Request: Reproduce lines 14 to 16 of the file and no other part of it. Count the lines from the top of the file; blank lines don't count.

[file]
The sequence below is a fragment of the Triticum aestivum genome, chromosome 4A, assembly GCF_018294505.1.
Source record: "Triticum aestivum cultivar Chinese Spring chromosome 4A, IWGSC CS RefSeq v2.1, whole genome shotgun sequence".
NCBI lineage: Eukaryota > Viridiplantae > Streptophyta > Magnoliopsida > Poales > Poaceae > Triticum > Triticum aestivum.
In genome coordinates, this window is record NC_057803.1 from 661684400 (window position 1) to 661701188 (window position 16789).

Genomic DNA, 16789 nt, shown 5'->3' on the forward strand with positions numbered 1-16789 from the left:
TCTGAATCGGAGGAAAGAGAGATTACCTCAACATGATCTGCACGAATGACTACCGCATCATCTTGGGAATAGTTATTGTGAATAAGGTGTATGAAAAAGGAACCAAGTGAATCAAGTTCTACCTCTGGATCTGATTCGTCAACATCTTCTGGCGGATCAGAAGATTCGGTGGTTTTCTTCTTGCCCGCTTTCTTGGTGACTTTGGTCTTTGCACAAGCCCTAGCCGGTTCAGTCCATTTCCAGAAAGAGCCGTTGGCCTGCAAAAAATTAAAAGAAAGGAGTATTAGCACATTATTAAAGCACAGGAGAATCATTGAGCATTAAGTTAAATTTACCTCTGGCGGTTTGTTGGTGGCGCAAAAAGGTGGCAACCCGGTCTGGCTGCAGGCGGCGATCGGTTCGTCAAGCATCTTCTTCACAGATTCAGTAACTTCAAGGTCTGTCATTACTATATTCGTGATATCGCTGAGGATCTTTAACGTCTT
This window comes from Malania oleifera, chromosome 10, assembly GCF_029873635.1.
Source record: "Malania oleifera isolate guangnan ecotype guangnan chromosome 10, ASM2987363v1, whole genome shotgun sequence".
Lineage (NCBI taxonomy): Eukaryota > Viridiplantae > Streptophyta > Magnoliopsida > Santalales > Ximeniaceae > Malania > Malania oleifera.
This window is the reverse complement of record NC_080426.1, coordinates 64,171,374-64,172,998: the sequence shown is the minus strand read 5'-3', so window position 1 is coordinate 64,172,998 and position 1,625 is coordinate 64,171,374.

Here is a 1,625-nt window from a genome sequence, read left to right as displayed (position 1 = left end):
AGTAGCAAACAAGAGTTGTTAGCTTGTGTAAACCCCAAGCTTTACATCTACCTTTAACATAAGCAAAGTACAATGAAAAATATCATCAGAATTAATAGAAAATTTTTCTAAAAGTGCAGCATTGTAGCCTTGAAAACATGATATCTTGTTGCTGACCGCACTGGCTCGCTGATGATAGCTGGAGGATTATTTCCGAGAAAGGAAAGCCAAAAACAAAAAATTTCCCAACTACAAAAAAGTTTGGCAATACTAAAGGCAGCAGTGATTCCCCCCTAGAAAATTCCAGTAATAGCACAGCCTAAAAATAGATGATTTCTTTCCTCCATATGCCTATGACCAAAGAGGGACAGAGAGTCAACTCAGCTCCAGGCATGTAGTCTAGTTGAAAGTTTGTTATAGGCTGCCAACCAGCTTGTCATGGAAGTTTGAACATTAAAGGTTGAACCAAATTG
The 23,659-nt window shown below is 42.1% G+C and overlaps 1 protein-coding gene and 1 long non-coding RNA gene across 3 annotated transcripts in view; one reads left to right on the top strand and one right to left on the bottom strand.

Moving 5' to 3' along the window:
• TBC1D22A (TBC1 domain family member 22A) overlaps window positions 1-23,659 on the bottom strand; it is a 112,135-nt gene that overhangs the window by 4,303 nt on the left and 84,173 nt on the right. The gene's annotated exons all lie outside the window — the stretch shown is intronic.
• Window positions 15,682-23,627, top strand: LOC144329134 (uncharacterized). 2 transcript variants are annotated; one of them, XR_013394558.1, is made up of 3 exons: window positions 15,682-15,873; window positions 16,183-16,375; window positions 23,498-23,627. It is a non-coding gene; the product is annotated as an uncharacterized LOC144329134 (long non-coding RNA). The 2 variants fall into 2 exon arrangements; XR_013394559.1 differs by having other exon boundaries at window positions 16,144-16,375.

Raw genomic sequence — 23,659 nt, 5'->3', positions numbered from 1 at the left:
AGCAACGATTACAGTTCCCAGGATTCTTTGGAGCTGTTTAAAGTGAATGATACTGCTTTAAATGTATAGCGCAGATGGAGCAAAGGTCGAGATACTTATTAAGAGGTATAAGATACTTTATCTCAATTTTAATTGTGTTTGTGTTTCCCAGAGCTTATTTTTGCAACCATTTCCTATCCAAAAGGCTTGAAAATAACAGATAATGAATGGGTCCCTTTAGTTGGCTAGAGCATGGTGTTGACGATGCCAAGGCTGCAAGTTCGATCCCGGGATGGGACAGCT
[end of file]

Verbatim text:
Moving 5' to 3' along the window:
• TBC1D22A (TBC1 domain family member 22A) overlaps window positions 1-23,659 on the bottom strand; it is a 112,135-nt gene that overhangs the window by 4,303 nt on the left and 84,173 nt on the right. The gene's annotated exons all lie outside the window — the stretch shown is intronic.
• Window positions 15,682-23,627, top strand: LOC144329134 (uncharacterized). 2 transcript variants are annotated; one of them, XR_013394558.1, is made up of 3 exons: window positions 15,682-15,873; window positions 16,183-16,375; window positions 23,498-23,627. It is a non-coding gene; the product is annotated as an uncharacterized LOC144329134 (long non-coding RNA). The 2 variants fall into 2 exon arrangements; XR_013394559.1 differs by having other exon boundaries at window positions 16,144-16,375.